We conveniently arrived at halftime when everyone was out of their seats to purchase concessions. It turned out that approaching people who were in line was not a good strategy. Most of them are too “hangry” to be bothered. In fact, most of the fans we approached visibly shied away from us and shut down our inquiries in an abrupt manner. We approached about four people before someone finally took the bait. We then picked up a little momentum and somehow ended up getting six of our 10 interviews done during halftime. We used the rest of the game to find the remaining four interviewees. Asking people got easier the more desperate we were. Indeed, our last interview was a borderline hit and run, as we convinced two teenage sisters to answer our questions while bustling out of the arena at the end of the game.

Across the board, the fans we interviewed liked the sense of community at Dartmouth basketball games. Among them were Hanover residents, students with friends on the team, parents and professors, all expressing in their own way how Dartmouth games brought people together. They especially appreciated that Dartmouth games draw a mix of community members, Dartmouth faculty, and students, allowing different worlds to collide and create a new, unique environment. People also liked to see the hard work of their friends on the team and the coaches. I could understand that sentiment. After all, as I mentioned in my first column, I got the opportunity to see Andrew Benintendi’s family cheer him on during one of his first games. Because the Hanover and Dartmouth communities combine to create a small, college town, this atmosphere is different than what one might find at a professional sports game; however, professional games also provide that same sense of camaraderie and community amongst fans. For example, on the train out of Boston after the Celtics game, we all discussed the win, which my mom and I had unfortunately not seen for fear of missing our ride home, as if the strangers sitting next to us were long-time friends.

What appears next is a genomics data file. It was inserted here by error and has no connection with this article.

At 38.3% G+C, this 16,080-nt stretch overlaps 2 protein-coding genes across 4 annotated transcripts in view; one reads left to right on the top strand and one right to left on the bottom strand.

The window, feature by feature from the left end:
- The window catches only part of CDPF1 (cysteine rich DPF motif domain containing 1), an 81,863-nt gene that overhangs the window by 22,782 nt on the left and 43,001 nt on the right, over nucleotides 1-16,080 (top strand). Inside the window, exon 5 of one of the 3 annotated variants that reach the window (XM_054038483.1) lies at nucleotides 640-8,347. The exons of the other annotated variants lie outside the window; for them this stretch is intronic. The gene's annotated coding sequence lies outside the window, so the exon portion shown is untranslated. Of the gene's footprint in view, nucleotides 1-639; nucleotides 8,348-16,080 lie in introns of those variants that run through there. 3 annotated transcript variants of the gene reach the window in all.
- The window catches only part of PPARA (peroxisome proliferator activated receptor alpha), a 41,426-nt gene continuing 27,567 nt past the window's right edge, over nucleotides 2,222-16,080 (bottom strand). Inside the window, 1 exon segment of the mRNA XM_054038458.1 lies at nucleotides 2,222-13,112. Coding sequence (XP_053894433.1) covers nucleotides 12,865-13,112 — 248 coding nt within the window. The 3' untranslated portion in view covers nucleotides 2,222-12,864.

With this sense of community in mind, I’m intrigued by how relationships in the sporting world with other fans and with players draw spectators to sports. With college teams, watching friends and students playing is a natural draw, but it ties into points I have made in my last two columns: “My Boy Benny” and “Fight! Fight! Fight!” Having a connection with a player, whether they are world famous or your best friend, is a great entry point for an otherwise formidable sport. Communal and personal relationships are two great incentives to be a sports fan, both at a professional level or here at Dartmouth. So, my advice? Go to a game, support the Big Green and see if you agree with the people I interviewed. But if you don’t, that’s okay too; you’re not alone.